By Dave Andrusko
When even a veteran pro-abortionist says “no more,” we can at least hope that it may signal a return to a sane discussion of ultrasound legislation in general, Virginia’s ultrasound bill in particular.
Carole Joffe, a professor emerita at the University of California-Davis, wrote at Slate.com yesterday that she has “considerable concerns about what calling [transvaginal] ultrasounds ‘rape’ and ‘unnecessary’ will mean for abortion patients and providers.”
Joffe’s op-ed is written against the backdrop of a media-frenzy that is as over-the-top as it is disconnected from reality. With truth counting for nothing, pro-abortionists and their allies unmercifully pummeled Commonwealth legislators and the governor of Virginia, carrying the day by characterizing as ‘rape’ the very same procedure abortionists routinely use: a transvaginal ultrasound.
Joffe, to her credit, cuts right to the heart of the issue in her opening paragraph. She quotes a longtime abortion provider, who asked (either tongue in cheek or out of a genuine concern), “Are we now going to have to convince our patients we are not raping them?”
To Joffe, this “demonstrates what is wrongheaded about the rhetoric that abortion rights supporters have been using to oppose ultrasound laws. In the short run, the labeling has sent pro-life legislators running. But in the long run, it risks turning a benign and routine part of the abortion procedure into cause for alarm.”
Get that? A “benign and routine part of the abortion procedure” has been turned ”into a cause for alarm.” If you or I wrote this (and, as it happened, I have, numerous times), we would be dismissed as pro-life ‘fanatics.’
Joffe tells us she is “heartened by the rare sight of a partial retreat by anti-abortion forces, and by evidence of new energy among abortion rights supporters. “ Perhaps her conscience came a calling, however, because Joffe admits that “The reality is that most abortion patients do receive an ultrasound to date their pregnancies” –the very same ultrasound that opponents labeled “rape,” “unnecessary,” and worse!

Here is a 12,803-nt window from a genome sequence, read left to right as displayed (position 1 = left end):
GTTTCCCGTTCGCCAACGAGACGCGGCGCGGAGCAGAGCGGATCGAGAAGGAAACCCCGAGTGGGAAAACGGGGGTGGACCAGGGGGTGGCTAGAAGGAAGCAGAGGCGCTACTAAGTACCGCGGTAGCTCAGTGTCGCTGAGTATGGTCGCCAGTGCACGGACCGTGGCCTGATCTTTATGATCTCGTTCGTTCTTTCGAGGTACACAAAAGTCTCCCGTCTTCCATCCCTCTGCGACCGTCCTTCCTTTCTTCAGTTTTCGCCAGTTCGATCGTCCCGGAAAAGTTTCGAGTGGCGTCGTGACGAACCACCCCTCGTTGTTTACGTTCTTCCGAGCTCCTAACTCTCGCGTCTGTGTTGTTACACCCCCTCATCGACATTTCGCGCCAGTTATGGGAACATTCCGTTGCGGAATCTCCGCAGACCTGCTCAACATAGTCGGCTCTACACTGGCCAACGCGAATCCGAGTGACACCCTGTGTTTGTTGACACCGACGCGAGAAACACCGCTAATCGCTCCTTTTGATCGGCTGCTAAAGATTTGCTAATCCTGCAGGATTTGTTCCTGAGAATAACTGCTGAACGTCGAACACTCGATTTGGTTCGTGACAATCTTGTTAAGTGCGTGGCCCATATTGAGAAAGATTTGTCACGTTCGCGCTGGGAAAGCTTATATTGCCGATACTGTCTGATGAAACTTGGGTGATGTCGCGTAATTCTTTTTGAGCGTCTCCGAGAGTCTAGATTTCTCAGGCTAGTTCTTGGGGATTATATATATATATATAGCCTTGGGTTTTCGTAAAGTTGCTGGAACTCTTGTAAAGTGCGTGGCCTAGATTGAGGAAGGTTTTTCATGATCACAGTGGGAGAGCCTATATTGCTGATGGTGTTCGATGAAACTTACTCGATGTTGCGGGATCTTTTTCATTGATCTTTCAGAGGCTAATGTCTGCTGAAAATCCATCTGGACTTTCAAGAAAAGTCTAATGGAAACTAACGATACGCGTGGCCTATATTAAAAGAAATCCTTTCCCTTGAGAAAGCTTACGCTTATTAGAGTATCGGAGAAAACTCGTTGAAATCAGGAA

More specifically, ultrasounds that use a trans-vaginal probe are used in the first trimester for the very simple reason that they are “the most effective method for viewing early-stage pregnancies.” It’s up to the abortionist and the woman which ultrasound method is used (the other is an abdominal ultrasound), but “Most of the time, however, the transvaginal ultrasound is a useful and common tool that helps providers perform abortions safely and well.”
Joffe loathes ultrasound legislation because (guess what?) it “intervene[s] in the doctor-patient relationship.” But, she writes,
“now that women have heard abortion supporters describe this form of ultrasound as ‘rape,’ will more of them be terrified when they arrive at a clinic and are informed they will have such a procedure? Or might they be scared off altogether? Will abortion clinic staff who perform the ultrasound be seen as ‘rapists,’ as the provider I mentioned earlier worried?”
As an abortion supporter, Joffe maintains that ultrasound legislation is not a last-chance, quite probably the only chance, a woman will have to see whom it is whose life she is about to end. It’s just “pointless and manipulative.”
However—talk about ironies—she ends her piece with, “But let’s find better language to make our case.” But I wonder if after reading her own piece, whether it might have occurred to Joffe to consider:
Exactly who has been “manipulative”? Precisely whose argument has been pointless—or, more specifically—potentially dangerous to women because it would persuade them NOT to have an ultrasound?
Even though Joffe has to bow to the orthodox pro-abortion creed, she deserves a thumbs-up for telling the truth: ultrasounds are good medicine.
You can read “Crying Rape: Pro-choice advocates should quit calling ultrasounds rape” in its entirety.
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